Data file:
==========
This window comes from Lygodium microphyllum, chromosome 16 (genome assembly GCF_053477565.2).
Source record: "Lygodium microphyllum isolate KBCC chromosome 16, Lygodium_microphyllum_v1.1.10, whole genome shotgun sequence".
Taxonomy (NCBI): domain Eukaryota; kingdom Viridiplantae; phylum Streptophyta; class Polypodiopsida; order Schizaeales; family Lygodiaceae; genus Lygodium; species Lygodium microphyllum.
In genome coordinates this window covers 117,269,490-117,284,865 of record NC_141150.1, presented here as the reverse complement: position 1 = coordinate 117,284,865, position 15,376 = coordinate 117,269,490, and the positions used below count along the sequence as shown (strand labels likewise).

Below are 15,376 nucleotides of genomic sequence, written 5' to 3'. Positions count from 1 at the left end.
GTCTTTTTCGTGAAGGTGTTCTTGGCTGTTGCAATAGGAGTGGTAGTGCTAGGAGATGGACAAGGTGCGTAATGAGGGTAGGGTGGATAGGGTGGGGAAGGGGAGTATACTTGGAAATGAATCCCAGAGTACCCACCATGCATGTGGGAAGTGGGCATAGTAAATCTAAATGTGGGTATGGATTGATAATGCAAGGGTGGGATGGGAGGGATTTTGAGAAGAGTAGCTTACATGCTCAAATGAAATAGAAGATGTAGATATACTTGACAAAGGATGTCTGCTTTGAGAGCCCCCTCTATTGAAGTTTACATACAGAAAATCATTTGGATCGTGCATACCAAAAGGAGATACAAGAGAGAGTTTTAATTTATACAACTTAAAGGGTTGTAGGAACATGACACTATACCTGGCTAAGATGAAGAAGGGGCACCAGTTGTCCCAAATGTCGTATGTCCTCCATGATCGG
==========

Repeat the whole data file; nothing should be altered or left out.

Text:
This window comes from Lygodium microphyllum, chromosome 16 (genome assembly GCF_053477565.2).
Source record: "Lygodium microphyllum isolate KBCC chromosome 16, Lygodium_microphyllum_v1.1.10, whole genome shotgun sequence".
Taxonomy (NCBI): domain Eukaryota; kingdom Viridiplantae; phylum Streptophyta; class Polypodiopsida; order Schizaeales; family Lygodiaceae; genus Lygodium; species Lygodium microphyllum.
In genome coordinates this window covers 117,269,490-117,284,865 of record NC_141150.1, presented here as the reverse complement: position 1 = coordinate 117,284,865, position 15,376 = coordinate 117,269,490, and the positions used below count along the sequence as shown (strand labels likewise).

Below are 15,376 nucleotides of genomic sequence, written 5' to 3'. Positions count from 1 at the left end.
GTCTTTTTCGTGAAGGTGTTCTTGGCTGTTGCAATAGGAGTGGTAGTGCTAGGAGATGGACAAGGTGCGTAATGAGGGTAGGGTGGATAGGGTGGGGAAGGGGAGTATACTTGGAAATGAATCCCAGAGTACCCACCATGCATGTGGGAAGTGGGCATAGTAAATCTAAATGTGGGTATGGATTGATAATGCAAGGGTGGGATGGGAGGGATTTTGAGAAGAGTAGCTTACATGCTCAAATGAAATAGAAGATGTAGATATACTTGACAAAGGATGTCTGCTTTGAGAGCCCCCTCTATTGAAGTTTACATACAGAAAATCATTTGGATCGTGCATACCAAAAGGAGATACAAGAGAGAGTTTTAATTTATACAACTTAAAGGGTTGTAGGAACATGACACTATACCTGGCTAAGATGAAGAAGGGGCACCAGTTGTCCCAAATGTCGTATGTCCTCCATGATCGG